Chuck Hofvander is a stroke survivor and fellow camper. He is writing short stories for this blog about those who come to camp. Not just survivors and care givers but staff, music therapists, etc. Attached is one of many that he has completed so far. These are cut and pasted from other sources and as a result Blogger does some automatic formatting I have no control over. Other than that, they are presented in their original form, and have been approved by those he is writing about.
Kyle and Lindsey Wilhelm Music Therapists
“We have to do this. We have to do Stroke Camp” This’s what Lindsey said to Kyle after her first experience at Stroke Camp in Iowa. Lindsey had gone to camp only one night but she was smitten. Lindsey and Kyle are music therapists from Cedar Rapids Iowa and he had never heard of Stroke Camp but she was so unrelenting that he went to the next camp in Rockford Illinois, over 160 miles away.
The two of them went and as Kyle says they had a “great experience” and they both got “hooked” on going to camp.
The first year at camp Lindsey recalls a young survivor who was determined to go back college. It was then she knew each survivor has their own story to tell. After hearing the stories each survivor has gone through Kyle says “I will never complain about anything ever again.” The stories made him feel like a “sissy”.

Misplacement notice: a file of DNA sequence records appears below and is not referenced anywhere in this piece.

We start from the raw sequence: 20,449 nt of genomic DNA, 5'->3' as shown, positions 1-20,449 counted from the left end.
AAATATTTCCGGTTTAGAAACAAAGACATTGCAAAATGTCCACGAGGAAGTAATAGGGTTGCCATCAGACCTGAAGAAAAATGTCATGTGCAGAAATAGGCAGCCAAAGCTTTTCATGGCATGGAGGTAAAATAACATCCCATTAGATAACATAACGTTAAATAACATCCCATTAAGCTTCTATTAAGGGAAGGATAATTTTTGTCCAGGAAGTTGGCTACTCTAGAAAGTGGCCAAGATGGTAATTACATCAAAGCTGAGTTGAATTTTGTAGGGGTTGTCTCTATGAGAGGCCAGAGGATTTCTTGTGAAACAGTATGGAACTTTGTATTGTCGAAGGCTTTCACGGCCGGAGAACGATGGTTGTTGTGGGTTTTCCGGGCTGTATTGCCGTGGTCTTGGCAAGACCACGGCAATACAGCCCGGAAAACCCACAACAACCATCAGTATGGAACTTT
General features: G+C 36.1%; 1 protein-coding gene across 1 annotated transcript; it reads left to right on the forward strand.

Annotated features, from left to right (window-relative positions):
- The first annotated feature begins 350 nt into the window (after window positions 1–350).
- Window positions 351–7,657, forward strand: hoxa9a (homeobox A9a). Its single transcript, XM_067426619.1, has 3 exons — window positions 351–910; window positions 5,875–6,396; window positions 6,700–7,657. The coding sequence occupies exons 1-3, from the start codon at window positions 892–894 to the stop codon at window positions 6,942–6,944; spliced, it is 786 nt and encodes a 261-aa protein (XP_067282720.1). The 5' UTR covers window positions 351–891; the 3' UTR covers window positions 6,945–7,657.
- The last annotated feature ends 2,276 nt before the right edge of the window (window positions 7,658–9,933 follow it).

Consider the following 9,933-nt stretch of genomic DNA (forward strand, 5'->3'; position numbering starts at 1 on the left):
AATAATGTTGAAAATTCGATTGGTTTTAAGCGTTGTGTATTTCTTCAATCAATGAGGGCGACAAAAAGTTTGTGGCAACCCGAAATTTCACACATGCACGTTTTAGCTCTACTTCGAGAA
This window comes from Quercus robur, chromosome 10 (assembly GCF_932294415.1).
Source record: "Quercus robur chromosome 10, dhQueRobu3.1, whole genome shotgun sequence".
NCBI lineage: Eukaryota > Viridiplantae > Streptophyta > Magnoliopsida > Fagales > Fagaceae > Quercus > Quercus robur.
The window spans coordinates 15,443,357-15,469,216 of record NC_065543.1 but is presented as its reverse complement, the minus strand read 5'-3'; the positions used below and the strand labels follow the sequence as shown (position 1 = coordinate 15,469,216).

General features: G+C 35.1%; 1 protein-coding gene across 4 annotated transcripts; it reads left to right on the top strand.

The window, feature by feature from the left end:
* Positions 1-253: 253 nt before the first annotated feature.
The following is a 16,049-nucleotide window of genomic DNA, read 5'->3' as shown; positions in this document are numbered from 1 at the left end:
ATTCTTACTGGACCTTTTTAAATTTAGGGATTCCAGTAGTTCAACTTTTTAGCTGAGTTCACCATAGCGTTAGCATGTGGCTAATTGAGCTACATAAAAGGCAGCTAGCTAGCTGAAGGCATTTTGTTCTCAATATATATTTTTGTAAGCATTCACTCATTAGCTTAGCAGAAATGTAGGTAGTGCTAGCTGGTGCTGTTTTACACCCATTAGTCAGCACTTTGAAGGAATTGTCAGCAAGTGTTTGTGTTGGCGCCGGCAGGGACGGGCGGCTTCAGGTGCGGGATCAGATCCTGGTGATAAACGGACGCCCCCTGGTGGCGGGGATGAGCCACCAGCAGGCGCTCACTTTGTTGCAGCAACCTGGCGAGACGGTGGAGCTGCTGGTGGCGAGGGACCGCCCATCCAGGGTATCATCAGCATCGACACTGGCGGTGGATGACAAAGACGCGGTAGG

At a group session with survivors, caregivers, and support staff Kyle asked how survivors and care givers had managed to get through what stroke had done to them, “How in the world do you get through it, how as a couple do you stay together”. He took their advice and applied it to his own marriage “I want our marriage to be strong enough to survive something like stroke”.
Lindsey tells about how Stroke Camp has changed her approach with every one of her patients. She says she was very book smart about and how music affects the brain but as Lindsey now says she was “dumb” in respect to what individuals, both survivors and caregivers go through, and realized this as a result of Camp and dealing with stroke survivors.
Kyle adds that even if you are a therapist “You have to be a survivor or caregiver to actually know what they go through”
The couples advice to survivors and caregivers is never give up, never quit, and keep looking for ways to improve. Formal therapy stops but you can always look for options on ways to improve.
They finish saying “We get paid to do this?!” Kyle and Lindsey have so much fun they can hardly believe that they do. It isn't because they get paid that they come back each year; it is because of the heartfelt joy of being around such wonderful people.